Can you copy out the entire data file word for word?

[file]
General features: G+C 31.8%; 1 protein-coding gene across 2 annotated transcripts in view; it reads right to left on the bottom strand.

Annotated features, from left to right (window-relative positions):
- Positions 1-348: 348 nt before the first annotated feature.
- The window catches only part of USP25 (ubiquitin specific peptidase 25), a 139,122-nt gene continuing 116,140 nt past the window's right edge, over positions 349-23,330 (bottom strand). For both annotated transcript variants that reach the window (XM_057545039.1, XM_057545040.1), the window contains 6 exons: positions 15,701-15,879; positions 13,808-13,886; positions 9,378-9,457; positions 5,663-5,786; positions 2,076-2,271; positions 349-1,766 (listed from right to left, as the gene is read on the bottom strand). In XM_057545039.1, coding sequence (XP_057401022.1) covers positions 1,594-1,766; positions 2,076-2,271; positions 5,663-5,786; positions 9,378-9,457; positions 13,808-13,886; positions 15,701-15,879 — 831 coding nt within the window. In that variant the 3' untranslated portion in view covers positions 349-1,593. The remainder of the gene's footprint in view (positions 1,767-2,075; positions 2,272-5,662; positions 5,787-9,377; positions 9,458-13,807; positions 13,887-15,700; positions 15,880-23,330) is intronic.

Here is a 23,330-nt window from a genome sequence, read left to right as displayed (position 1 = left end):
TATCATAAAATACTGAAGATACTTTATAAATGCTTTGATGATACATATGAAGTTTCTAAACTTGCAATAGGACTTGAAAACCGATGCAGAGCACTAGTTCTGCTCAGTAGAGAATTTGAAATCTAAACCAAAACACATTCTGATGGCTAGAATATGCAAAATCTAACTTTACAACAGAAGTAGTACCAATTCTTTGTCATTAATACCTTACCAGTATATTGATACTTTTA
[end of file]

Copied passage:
General features: G+C 31.8%; 1 protein-coding gene across 2 annotated transcripts in view; it reads right to left on the bottom strand.

Annotated features, from left to right (window-relative positions):
- Positions 1-348: 348 nt before the first annotated feature.
- The window catches only part of USP25 (ubiquitin specific peptidase 25), a 139,122-nt gene continuing 116,140 nt past the window's right edge, over positions 349-23,330 (bottom strand). For both annotated transcript variants that reach the window (XM_057545039.1, XM_057545040.1), the window contains 6 exons: positions 15,701-15,879; positions 13,808-13,886; positions 9,378-9,457; positions 5,663-5,786; positions 2,076-2,271; positions 349-1,766 (listed from right to left, as the gene is read on the bottom strand). In XM_057545039.1, coding sequence (XP_057401022.1) covers positions 1,594-1,766; positions 2,076-2,271; positions 5,663-5,786; positions 9,378-9,457; positions 13,808-13,886; positions 15,701-15,879 — 831 coding nt within the window. In that variant the 3' untranslated portion in view covers positions 349-1,593. The remainder of the gene's footprint in view (positions 1,767-2,075; positions 2,272-5,662; positions 5,787-9,377; positions 9,458-13,807; positions 13,887-15,700; positions 15,880-23,330) is intronic.

Here is a 23,330-nt window from a genome sequence, read left to right as displayed (position 1 = left end):
TATCATAAAATACTGAAGATACTTTATAAATGCTTTGATGATACATATGAAGTTTCTAAACTTGCAATAGGACTTGAAAACCGATGCAGAGCACTAGTTCTGCTCAGTAGAGAATTTGAAATCTAAACCAAAACACATTCTGATGGCTAGAATATGCAAAATCTAACTTTACAACAGAAGTAGTACCAATTCTTTGTCATTAATACCTTACCAGTATATTGATACTTTTA